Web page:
I remounted again, and with a great deal of focus managed to paddle back to the starting point. Hmmm. The SES owner now says, here, try my wing paddle. Wing paddle? Umm Ok... I take it and try again. I'm not sure if it was the wing paddle, but I spent the next hour paddling around, constantly fighting the lack of stability, but not tipping over. Every time the boat tipped over a bit, my core would automatically clamp down and I would go into brace stroke mode. Gasp. This was incredibly fatiguing. Although I didn't tip over any more, it was also incredibly exhausting to paddle.
Now what? Should I get an SES? Theoretically it is "right sized" for me, but really exhausting to paddle. Could I eventually become comfortable with it? No way to know. I waited, uncertain. Tick tick tick. 6 months later I discover there is a new Stellar dealer in Austin: Terry Davison. Alright. Eventually I get around to calling him. He says he just got a "pre-owned" barely used SEL, "Want to check it out?" You know I do.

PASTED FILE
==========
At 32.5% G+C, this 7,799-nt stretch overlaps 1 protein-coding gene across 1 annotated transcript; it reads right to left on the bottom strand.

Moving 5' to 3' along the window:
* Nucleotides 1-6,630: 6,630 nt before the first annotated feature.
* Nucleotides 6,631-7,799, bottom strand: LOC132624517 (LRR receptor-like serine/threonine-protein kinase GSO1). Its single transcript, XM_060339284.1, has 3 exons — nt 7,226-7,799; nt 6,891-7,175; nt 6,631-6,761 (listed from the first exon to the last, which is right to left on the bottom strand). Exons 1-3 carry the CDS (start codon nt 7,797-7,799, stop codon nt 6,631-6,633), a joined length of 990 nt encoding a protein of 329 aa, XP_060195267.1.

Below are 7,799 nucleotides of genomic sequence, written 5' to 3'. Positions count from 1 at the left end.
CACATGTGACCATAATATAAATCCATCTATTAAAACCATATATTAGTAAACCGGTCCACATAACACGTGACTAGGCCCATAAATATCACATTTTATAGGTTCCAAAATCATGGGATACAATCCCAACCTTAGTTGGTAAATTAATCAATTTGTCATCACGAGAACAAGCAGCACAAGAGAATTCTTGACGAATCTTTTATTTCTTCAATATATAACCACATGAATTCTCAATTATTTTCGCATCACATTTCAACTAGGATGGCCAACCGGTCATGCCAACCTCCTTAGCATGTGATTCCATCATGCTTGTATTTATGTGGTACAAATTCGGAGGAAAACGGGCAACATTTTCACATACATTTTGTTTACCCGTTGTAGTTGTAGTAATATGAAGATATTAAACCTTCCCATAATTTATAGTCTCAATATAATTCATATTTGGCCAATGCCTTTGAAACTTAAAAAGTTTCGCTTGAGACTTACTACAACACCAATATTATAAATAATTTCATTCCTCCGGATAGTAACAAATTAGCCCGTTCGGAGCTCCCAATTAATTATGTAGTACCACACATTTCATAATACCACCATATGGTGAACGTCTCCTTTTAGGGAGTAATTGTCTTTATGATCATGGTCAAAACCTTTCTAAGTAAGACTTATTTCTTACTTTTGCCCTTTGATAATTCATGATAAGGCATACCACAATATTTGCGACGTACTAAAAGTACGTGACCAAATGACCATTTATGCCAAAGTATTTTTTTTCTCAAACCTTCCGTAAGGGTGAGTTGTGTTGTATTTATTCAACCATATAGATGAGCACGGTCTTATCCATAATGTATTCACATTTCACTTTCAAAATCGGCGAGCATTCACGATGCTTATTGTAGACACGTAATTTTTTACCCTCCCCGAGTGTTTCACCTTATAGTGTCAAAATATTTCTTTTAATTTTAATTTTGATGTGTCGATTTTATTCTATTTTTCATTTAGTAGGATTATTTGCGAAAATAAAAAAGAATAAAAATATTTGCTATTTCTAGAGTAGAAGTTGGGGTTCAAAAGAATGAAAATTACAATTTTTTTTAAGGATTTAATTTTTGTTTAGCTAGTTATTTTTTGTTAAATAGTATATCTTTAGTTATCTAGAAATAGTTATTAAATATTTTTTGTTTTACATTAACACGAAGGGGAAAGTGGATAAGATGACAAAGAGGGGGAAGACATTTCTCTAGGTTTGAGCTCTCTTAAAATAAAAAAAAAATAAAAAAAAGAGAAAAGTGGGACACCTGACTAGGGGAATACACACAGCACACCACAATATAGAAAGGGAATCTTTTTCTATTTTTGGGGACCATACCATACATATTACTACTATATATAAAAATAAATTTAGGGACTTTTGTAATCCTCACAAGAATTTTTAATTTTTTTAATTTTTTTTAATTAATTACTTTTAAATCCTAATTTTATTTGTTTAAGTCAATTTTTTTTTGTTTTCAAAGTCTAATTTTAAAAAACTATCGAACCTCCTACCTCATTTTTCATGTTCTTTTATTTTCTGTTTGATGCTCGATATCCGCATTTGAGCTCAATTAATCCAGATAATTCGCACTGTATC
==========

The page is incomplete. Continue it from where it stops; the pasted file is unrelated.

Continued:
We meet up and go to a nearby river to try it out. He brings his boat and the SEL. He doesn't just turn me loose with the SEL, but helps me get going. I'm using my euro paddle, not a wing.
We put the boat in the river, and he holds the stern while I get in and see if I can get my balance. It's not moving, so this can be a bit tricky. I hold my paddle across my body like a tight rope walker's balance bar, wobble around just a bit, but am surprisingly stable. I don't feel at all like I'm about to tip over. Not rock steady, but not on the edge of catastrophe either. After a bit I say, "OK, let me go now." He says, "I let you go about 45 seconds ago." True story. Yeah. OK.